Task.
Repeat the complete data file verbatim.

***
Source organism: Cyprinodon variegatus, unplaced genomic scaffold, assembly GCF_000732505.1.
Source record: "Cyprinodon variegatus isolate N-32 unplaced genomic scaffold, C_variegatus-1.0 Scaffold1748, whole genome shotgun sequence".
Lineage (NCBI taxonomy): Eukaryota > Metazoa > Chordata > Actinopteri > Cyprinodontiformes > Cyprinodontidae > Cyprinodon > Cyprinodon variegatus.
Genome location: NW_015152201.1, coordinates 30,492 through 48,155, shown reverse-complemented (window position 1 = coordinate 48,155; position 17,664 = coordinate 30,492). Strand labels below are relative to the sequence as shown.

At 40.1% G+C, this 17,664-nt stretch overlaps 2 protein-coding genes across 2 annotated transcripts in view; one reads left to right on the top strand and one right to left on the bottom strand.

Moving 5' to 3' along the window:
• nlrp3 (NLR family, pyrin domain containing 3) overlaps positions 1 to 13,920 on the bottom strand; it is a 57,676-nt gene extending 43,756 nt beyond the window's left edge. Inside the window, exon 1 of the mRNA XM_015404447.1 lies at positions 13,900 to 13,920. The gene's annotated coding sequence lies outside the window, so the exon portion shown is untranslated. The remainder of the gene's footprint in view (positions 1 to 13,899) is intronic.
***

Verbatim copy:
Source organism: Cyprinodon variegatus, unplaced genomic scaffold, assembly GCF_000732505.1.
Source record: "Cyprinodon variegatus isolate N-32 unplaced genomic scaffold, C_variegatus-1.0 Scaffold1748, whole genome shotgun sequence".
Lineage (NCBI taxonomy): Eukaryota > Metazoa > Chordata > Actinopteri > Cyprinodontiformes > Cyprinodontidae > Cyprinodon > Cyprinodon variegatus.
Genome location: NW_015152201.1, coordinates 30,492 through 48,155, shown reverse-complemented (window position 1 = coordinate 48,155; position 17,664 = coordinate 30,492). Strand labels below are relative to the sequence as shown.

At 40.1% G+C, this 17,664-nt stretch overlaps 2 protein-coding genes across 2 annotated transcripts in view; one reads left to right on the top strand and one right to left on the bottom strand.

Moving 5' to 3' along the window:
• nlrp3 (NLR family, pyrin domain containing 3) overlaps positions 1 to 13,920 on the bottom strand; it is a 57,676-nt gene extending 43,756 nt beyond the window's left edge. Inside the window, exon 1 of the mRNA XM_015404447.1 lies at positions 13,900 to 13,920. The gene's annotated coding sequence lies outside the window, so the exon portion shown is untranslated. The remainder of the gene's footprint in view (positions 1 to 13,899) is intronic.